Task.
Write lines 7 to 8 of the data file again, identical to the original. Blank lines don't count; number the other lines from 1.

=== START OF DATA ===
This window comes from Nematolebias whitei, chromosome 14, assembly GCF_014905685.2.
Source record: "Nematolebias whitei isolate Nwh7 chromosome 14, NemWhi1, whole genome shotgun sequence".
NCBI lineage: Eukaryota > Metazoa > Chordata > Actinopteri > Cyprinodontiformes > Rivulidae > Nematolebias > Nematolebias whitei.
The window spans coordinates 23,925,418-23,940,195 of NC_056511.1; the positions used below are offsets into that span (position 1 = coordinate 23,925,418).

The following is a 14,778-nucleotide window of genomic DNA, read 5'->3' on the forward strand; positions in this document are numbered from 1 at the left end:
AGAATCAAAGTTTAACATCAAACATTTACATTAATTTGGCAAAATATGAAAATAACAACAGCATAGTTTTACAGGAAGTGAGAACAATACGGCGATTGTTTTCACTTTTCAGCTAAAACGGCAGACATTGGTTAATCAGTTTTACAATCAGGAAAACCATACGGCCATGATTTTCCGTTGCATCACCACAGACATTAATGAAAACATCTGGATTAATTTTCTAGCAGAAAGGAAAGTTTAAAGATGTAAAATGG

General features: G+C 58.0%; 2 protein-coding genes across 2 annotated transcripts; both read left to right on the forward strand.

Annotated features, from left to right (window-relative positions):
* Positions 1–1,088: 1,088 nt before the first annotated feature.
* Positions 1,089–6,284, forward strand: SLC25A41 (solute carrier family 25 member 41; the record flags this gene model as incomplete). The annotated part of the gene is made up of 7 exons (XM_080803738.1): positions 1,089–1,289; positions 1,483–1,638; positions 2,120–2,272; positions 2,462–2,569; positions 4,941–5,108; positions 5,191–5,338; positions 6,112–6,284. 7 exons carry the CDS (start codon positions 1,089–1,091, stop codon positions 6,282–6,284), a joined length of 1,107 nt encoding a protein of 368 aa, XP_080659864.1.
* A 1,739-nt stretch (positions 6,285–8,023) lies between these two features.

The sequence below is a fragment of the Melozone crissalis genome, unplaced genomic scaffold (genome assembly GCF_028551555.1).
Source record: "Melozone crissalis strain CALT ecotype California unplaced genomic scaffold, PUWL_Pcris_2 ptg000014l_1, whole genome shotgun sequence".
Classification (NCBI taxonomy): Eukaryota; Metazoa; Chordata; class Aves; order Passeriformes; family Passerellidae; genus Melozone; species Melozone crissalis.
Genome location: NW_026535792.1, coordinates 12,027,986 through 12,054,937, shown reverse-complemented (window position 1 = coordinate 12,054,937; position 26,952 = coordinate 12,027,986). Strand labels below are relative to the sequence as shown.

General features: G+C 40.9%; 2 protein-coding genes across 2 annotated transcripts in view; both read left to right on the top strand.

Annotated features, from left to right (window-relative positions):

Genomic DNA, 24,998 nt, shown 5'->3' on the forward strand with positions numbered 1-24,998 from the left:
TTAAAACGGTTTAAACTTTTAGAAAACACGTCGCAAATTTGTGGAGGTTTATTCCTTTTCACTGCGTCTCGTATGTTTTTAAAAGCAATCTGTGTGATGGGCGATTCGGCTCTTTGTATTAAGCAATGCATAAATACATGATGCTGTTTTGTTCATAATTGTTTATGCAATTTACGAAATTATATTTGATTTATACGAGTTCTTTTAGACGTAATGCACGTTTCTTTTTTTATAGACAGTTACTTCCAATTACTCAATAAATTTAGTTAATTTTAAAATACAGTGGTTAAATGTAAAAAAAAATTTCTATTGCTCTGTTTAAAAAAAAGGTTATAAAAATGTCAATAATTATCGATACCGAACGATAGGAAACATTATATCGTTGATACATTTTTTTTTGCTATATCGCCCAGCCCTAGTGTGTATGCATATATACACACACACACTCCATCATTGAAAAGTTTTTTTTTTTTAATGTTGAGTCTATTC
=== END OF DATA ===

General features: G+C 58.0%; 2 protein-coding genes across 2 annotated transcripts; both read left to right on the forward strand.

Annotated features, from left to right (window-relative positions):